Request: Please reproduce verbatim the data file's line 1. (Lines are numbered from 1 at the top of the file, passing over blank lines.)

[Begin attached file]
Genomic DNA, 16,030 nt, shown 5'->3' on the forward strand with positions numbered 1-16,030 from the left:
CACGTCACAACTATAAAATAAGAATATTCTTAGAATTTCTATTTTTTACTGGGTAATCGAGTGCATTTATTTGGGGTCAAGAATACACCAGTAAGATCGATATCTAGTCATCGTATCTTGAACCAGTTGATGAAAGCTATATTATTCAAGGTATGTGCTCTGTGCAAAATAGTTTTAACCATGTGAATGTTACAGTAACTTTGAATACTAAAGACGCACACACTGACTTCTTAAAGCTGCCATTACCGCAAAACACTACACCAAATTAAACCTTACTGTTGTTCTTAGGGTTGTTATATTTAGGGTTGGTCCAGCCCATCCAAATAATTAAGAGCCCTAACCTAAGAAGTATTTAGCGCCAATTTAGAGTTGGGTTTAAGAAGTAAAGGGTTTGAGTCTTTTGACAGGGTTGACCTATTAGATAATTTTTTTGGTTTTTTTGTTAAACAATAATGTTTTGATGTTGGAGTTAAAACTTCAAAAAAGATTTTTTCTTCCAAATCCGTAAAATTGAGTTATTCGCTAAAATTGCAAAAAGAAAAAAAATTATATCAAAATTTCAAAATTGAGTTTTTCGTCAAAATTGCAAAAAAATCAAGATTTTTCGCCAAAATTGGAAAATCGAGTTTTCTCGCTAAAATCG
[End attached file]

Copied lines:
Genomic DNA, 16,030 nt, shown 5'->3' on the forward strand with positions numbered 1-16,030 from the left: